Years ago I remember hearing a wise elder say to me that if my sermon could be accepted in a Jewish synagogue then it is not a distinctively Christian sermon. I’ve thought a lot about that over the years. What makes Christian sermons distinctively Christian? What damage could be done in the life of the Christian church if our sermons lose their distinctively Christian character? To answer that, of course, one would need to understand and appreciate what makes a gospel message distinctively “gospel”.
To be sure, the word “gospel” is used differently in the Scriptures. Robert Godfrey provides a helpful observation:
Sometimes the word gospel refers broadly to all aspects of the salvation and new life that Jesus gives His people, and sometimes it is used narrowly to refer to what Jesus does for us outside of us. In other words, sometimes the term gospel refers broadly to Jesus’ work of justification and sanctification for and in His people, and sometimes it refers narrowly to Jesus’ work of justification.
Godfrey also makes the case that sometimes the word “gospel” refers more broadly to all the New Testament fulfillment of what was promised in the Old Testament. It is in this sense that Mark uses “gospel” when he says in chapter 1, “the beginning of the gospel of Jesus Christ, the Son of God.” Mark is explaining the gospel as the person and work of Christ in fulfillment on behalf of his people.
This is crucial for understanding the overall theological intent and purpose of the gospel of Mark.
The presentation of the gospel of the “Son of God” is pressed with urgency upon people to repent and believe this gospel. Mark uses the word “immediately” an astonishingly forty-two times throughout the book. This is not intended to impress upon us the need merely for ethical change, but to receive by faith, all that the Son of God has come to fulfill for us in our place. It’s a gospel of Jesus’ whole work for us. That, according to Mark, demands immediate response.
It should be no surprise then that the first scene of his public ministry in Mark’s gospel gives us a powerful display of this urgency to believe the gospel. Jesus begins his public ministry on the Sabbath. Worship services on the Sabbath were similar to Reformed worship services today. They would begin their services with blessings, prayers of response, a reading a from the Pentateuch and the Prophets, and they would have a sermon exposition. The service was concluded with a benediction.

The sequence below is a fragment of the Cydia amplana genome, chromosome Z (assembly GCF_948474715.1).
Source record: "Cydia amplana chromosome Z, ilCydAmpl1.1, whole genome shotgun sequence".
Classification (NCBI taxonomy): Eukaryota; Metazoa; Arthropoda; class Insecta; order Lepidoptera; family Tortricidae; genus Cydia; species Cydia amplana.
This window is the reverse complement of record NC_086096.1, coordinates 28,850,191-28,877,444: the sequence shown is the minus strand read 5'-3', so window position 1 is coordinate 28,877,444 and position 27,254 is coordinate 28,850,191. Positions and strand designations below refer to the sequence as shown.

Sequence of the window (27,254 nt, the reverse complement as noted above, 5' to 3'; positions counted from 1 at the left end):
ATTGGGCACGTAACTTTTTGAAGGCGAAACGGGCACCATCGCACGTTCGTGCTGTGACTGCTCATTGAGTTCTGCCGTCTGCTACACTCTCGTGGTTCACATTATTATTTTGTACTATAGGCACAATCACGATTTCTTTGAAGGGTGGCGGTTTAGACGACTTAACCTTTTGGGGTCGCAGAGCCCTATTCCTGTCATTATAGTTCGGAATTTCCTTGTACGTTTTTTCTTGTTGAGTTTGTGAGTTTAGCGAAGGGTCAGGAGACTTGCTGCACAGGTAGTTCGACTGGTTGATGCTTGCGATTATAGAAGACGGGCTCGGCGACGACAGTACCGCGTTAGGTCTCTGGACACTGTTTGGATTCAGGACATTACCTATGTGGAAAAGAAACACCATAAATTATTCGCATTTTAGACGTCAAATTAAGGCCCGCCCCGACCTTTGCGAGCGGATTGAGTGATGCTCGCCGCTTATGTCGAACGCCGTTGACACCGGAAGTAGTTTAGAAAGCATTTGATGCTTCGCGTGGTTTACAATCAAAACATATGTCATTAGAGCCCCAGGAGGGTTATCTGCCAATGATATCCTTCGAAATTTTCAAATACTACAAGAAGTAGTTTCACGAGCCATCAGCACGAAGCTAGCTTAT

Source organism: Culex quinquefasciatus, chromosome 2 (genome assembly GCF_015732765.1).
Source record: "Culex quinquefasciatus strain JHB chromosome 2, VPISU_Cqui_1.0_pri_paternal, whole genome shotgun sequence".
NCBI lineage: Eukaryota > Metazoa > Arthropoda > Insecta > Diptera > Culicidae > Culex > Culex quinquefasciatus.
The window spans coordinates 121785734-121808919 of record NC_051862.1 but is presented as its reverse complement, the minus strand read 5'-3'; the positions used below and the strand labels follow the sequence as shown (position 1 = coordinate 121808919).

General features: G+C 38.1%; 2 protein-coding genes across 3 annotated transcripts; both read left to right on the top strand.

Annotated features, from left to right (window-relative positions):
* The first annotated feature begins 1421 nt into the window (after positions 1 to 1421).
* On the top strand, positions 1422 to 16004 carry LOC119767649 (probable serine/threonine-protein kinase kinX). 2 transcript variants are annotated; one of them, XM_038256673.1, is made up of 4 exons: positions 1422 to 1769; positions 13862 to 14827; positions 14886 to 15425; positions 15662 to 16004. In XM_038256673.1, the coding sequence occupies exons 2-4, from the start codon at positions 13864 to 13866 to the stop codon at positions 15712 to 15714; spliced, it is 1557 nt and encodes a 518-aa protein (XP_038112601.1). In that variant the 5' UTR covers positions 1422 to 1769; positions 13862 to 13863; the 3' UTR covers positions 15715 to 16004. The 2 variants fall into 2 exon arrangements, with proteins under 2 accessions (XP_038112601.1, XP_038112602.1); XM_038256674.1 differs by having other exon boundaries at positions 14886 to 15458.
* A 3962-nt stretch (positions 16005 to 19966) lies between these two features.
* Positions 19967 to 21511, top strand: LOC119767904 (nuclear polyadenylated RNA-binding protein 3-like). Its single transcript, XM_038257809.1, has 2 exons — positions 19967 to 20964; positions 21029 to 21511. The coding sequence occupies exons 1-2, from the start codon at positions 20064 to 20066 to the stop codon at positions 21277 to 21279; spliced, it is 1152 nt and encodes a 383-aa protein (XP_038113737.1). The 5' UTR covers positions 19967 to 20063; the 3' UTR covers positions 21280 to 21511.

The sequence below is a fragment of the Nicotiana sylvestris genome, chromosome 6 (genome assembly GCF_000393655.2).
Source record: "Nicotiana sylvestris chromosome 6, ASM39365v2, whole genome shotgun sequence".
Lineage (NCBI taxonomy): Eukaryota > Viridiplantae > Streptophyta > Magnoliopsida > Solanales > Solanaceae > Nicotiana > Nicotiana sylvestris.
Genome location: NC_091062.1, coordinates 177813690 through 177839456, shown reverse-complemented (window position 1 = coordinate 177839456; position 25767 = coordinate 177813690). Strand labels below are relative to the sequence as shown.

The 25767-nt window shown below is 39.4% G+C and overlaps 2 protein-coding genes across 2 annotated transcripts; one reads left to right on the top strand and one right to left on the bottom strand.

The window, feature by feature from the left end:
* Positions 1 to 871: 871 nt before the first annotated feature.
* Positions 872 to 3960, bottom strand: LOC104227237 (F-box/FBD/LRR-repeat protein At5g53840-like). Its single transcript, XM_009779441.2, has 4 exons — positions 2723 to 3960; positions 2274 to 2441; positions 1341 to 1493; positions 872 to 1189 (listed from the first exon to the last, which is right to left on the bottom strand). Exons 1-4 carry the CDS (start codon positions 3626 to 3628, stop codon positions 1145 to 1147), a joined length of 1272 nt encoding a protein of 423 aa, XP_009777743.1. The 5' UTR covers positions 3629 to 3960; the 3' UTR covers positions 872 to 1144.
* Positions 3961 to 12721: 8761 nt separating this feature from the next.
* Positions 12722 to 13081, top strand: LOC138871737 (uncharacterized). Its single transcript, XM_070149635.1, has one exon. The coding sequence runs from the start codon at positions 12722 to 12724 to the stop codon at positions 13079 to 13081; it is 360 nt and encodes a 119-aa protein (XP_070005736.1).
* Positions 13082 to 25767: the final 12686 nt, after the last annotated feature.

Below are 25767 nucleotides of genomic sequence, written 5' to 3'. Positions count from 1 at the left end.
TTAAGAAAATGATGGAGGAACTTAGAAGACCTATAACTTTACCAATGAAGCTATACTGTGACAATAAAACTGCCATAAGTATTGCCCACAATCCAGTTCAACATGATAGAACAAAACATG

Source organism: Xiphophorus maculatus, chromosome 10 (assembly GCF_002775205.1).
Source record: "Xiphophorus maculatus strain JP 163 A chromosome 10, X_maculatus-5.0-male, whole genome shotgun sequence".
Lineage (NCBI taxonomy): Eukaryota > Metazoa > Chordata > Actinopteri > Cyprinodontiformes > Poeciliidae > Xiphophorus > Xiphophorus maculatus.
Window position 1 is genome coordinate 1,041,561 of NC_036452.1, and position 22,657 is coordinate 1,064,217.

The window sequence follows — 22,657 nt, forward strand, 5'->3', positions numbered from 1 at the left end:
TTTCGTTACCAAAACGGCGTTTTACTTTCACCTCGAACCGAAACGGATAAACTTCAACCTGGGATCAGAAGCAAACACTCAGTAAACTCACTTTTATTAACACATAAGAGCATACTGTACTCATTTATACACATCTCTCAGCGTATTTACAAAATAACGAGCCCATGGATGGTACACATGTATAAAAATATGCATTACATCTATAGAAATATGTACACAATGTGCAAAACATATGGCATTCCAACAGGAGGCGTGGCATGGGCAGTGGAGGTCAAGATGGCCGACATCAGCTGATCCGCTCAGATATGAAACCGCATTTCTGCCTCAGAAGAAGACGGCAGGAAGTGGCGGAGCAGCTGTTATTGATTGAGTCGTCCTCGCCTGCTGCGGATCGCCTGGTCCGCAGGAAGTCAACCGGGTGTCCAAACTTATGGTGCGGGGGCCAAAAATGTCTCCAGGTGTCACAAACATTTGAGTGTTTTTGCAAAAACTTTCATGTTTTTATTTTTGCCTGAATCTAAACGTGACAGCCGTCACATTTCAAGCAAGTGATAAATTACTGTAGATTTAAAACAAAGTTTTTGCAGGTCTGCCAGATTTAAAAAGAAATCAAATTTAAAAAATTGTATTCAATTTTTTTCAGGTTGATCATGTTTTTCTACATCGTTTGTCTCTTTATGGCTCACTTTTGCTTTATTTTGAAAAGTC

What is of interest is the practice of the synagogue known as the “freedom of the synagogue” under which other rabbis were allowed to, upon being recognized, stand up and deliver the sermon. Jesus’ ministry begins in the synagogue. Mark records that Jesus’ teaching was entirely different. Mark says that he taught them as one who had authority, and not as the scribes.
The people were astonished over his authority and message, blown out of their minds. They had never heard anything like it. In contrast, the scribes were masters in ethics and dissecting the law. The people were accustomed to getting a lot of law instruction every Sabbath.
But think of the tragic picture that is presented here. For years these people had been coming up to the synagogue to worship, they got in their synagogue clothes, they heard a call to praise, they heard Bible readings, the scribes got up and preached, and everyone went back home. Nothing happened in the hearts of the people and the kingdom of darkness was perfectly content with that ministry. What were the people getting?
Mark wants us to ask this question when he says plainly that Jesus teaching was “not as the scribes.” The scribes were the primary teachers in Israel. RC Sproul once said that the scribes were like PHD’s in theology. Their opinions were received with great appreciation by those who heard them.
The Talmud, a collection of Jewish writings, display their endless ramblings and disputes over everything that was unimportant to the life of the people. They were so disconnected from the people, wasting all of their time on teaching trivialities, the minutiae, none of which was beneficial to the spiritual life of the people. Their sermons were nothing more than academic exercises, and endlessly quoting of all of the other scribes.